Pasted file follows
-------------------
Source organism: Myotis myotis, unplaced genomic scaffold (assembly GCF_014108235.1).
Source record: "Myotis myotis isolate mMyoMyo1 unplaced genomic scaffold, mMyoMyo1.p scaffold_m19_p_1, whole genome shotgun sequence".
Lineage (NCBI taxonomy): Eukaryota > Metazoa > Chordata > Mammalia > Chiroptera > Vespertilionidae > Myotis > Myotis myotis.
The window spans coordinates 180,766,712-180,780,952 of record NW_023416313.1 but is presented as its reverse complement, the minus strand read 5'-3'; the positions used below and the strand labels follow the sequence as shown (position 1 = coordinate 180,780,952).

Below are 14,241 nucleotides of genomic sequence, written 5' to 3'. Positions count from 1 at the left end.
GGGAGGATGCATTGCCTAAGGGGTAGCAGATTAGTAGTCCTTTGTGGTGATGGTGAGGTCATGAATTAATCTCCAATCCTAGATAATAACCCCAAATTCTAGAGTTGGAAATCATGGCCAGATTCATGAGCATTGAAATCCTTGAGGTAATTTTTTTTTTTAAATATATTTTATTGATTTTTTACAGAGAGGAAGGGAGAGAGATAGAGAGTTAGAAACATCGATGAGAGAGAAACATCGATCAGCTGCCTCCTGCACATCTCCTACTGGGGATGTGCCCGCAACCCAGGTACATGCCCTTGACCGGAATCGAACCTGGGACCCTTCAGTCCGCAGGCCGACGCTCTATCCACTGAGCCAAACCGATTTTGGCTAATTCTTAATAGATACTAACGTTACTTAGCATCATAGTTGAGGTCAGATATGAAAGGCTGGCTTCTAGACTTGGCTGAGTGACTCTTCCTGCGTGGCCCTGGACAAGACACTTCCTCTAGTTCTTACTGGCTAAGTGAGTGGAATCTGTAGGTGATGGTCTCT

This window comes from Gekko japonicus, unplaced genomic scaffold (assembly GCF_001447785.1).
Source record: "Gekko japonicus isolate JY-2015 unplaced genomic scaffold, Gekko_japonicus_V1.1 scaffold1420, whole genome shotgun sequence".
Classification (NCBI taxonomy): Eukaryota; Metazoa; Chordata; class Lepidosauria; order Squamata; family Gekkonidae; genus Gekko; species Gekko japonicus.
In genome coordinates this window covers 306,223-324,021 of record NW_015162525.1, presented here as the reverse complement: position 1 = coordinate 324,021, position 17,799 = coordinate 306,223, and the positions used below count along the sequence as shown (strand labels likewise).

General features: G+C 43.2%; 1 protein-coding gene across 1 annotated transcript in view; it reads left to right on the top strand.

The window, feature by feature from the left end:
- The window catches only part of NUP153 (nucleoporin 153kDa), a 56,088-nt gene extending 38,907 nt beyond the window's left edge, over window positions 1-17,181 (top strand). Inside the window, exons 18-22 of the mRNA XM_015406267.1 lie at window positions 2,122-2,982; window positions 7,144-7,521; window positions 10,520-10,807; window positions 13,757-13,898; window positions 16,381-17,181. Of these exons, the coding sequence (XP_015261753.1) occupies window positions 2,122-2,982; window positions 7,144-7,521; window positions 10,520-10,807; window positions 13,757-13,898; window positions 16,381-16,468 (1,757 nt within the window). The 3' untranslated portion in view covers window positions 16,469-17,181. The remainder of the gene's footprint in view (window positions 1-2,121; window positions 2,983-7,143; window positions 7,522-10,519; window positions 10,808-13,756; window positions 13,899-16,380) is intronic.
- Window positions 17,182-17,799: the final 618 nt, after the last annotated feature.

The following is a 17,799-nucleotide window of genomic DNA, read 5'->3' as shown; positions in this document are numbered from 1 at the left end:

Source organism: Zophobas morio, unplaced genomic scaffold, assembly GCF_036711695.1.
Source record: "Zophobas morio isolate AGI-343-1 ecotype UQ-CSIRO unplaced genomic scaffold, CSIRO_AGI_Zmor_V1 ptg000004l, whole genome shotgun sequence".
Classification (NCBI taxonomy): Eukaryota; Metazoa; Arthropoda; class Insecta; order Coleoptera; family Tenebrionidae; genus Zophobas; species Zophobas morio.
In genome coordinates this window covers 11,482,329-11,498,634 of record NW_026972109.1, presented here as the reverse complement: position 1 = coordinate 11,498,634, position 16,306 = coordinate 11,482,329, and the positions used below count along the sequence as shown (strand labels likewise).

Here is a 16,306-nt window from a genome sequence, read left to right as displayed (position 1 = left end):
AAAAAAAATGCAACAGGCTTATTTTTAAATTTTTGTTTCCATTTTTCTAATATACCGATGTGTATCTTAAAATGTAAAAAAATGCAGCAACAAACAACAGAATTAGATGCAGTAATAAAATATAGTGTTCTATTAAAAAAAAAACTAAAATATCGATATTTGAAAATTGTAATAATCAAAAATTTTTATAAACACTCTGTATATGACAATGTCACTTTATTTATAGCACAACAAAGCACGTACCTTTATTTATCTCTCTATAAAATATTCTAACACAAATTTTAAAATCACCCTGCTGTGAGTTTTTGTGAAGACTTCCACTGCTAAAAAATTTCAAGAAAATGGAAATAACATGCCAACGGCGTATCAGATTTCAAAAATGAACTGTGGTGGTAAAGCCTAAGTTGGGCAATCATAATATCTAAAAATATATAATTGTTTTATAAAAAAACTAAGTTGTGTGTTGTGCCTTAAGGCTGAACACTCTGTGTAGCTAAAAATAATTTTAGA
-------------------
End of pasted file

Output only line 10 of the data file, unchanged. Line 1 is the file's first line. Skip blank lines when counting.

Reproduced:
In genome coordinates this window covers 306,223-324,021 of record NW_015162525.1, presented here as the reverse complement: position 1 = coordinate 324,021, position 17,799 = coordinate 306,223, and the positions used below count along the sequence as shown (strand labels likewise).